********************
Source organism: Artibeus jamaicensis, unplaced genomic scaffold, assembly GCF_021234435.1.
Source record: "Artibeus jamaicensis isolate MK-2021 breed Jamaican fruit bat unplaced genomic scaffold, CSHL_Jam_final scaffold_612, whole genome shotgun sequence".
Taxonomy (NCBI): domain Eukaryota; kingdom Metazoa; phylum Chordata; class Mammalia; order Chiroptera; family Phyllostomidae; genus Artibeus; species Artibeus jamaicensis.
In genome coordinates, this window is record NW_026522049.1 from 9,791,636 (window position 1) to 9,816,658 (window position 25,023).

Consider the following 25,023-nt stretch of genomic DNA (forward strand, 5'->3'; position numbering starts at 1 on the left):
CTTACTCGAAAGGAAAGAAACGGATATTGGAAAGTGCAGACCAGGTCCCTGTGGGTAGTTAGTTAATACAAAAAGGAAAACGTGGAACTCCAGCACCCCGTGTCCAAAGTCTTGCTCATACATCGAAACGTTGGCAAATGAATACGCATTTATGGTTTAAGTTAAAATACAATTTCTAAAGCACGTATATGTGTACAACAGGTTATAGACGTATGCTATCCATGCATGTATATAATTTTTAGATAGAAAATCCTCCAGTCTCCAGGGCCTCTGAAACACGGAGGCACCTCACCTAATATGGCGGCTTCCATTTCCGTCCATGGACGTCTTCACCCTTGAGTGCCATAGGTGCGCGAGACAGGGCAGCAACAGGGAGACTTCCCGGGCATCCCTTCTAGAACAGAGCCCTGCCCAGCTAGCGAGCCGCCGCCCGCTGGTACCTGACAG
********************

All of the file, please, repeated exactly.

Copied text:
Source organism: Artibeus jamaicensis, unplaced genomic scaffold, assembly GCF_021234435.1.
Source record: "Artibeus jamaicensis isolate MK-2021 breed Jamaican fruit bat unplaced genomic scaffold, CSHL_Jam_final scaffold_612, whole genome shotgun sequence".
Taxonomy (NCBI): domain Eukaryota; kingdom Metazoa; phylum Chordata; class Mammalia; order Chiroptera; family Phyllostomidae; genus Artibeus; species Artibeus jamaicensis.
In genome coordinates, this window is record NW_026522049.1 from 9,791,636 (window position 1) to 9,816,658 (window position 25,023).

Consider the following 25,023-nt stretch of genomic DNA (forward strand, 5'->3'; position numbering starts at 1 on the left):
CTTACTCGAAAGGAAAGAAACGGATATTGGAAAGTGCAGACCAGGTCCCTGTGGGTAGTTAGTTAATACAAAAAGGAAAACGTGGAACTCCAGCACCCCGTGTCCAAAGTCTTGCTCATACATCGAAACGTTGGCAAATGAATACGCATTTATGGTTTAAGTTAAAATACAATTTCTAAAGCACGTATATGTGTACAACAGGTTATAGACGTATGCTATCCATGCATGTATATAATTTTTAGATAGAAAATCCTCCAGTCTCCAGGGCCTCTGAAACACGGAGGCACCTCACCTAATATGGCGGCTTCCATTTCCGTCCATGGACGTCTTCACCCTTGAGTGCCATAGGTGCGCGAGACAGGGCAGCAACAGGGAGACTTCCCGGGCATCCCTTCTAGAACAGAGCCCTGCCCAGCTAGCGAGCCGCCGCCCGCTGGTACCTGACAG